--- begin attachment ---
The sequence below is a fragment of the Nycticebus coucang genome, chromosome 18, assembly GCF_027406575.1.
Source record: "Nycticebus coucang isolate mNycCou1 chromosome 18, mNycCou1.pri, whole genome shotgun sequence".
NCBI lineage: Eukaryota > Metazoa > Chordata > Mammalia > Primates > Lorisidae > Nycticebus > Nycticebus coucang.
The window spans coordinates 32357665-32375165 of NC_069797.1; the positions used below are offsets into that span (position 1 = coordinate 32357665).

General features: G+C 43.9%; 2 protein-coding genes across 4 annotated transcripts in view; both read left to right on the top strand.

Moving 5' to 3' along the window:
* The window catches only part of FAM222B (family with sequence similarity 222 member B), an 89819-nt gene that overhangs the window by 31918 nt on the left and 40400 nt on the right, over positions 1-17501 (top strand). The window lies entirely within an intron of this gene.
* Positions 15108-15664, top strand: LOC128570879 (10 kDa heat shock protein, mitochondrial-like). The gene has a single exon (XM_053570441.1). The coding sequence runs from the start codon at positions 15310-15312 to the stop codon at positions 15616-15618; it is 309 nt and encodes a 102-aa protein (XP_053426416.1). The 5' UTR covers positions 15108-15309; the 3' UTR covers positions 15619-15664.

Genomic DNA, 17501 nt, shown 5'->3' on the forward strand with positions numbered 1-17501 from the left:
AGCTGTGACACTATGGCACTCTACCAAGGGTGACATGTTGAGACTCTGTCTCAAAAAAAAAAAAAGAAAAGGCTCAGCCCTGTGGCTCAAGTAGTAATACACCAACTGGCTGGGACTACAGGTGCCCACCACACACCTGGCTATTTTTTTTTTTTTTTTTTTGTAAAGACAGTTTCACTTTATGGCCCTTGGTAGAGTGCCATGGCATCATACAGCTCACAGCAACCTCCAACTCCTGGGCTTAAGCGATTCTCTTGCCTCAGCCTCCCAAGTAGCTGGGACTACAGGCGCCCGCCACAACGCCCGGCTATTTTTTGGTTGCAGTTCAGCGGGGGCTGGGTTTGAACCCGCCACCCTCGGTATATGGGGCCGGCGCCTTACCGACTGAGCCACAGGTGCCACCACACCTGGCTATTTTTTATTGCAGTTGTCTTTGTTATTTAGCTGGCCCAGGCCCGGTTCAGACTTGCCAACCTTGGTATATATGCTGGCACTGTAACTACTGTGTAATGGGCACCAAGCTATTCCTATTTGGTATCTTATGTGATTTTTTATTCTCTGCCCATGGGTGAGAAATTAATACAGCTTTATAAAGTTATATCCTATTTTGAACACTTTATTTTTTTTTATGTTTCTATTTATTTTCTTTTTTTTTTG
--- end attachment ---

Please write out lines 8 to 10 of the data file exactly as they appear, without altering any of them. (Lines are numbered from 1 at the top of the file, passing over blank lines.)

* Positions 15108-15664, top strand: LOC128570879 (10 kDa heat shock protein, mitochondrial-like). The gene has a single exon (XM_053570441.1). The coding sequence runs from the start codon at positions 15310-15312 to the stop codon at positions 15616-15618; it is 309 nt and encodes a 102-aa protein (XP_053426416.1). The 5' UTR covers positions 15108-15309; the 3' UTR covers positions 15619-15664.

Genomic DNA, 17501 nt, shown 5'->3' on the forward strand with positions numbered 1-17501 from the left:
AGCTGTGACACTATGGCACTCTACCAAGGGTGACATGTTGAGACTCTGTCTCAAAAAAAAAAAAAGAAAAGGCTCAGCCCTGTGGCTCAAGTAGTAATACACCAACTGGCTGGGACTACAGGTGCCCACCACACACCTGGCTATTTTTTTTTTTTTTTTTTTGTAAAGACAGTTTCACTTTATGGCCCTTGGTAGAGTGCCATGGCATCATACAGCTCACAGCAACCTCCAACTCCTGGGCTTAAGCGATTCTCTTGCCTCAGCCTCCCAAGTAGCTGGGACTACAGGCGCCCGCCACAACGCCCGGCTATTTTTTGGTTGCAGTTCAGCGGGGGCTGGGTTTGAACCCGCCACCCTCGGTATATGGGGCCGGCGCCTTACCGACTGAGCCACAGGTGCCACCACACCTGGCTATTTTTTATTGCAGTTGTCTTTGTTATTTAGCTGGCCCAGGCCCGGTTCAGACTTGCCAACCTTGGTATATATGCTGGCACTGTAACTACTGTGTAATGGGCACCAAGCTATTCCTATTTGGTATCTTATGTGATTTTTTATTCTCTGCCCATGGGTGAGAAATTAATACAGCTTTATAAAGTTATATCCTATTTTGAACACTTTATTTTTTTTTATGTTTCTATTTATTTTCTTTTTTTTTTG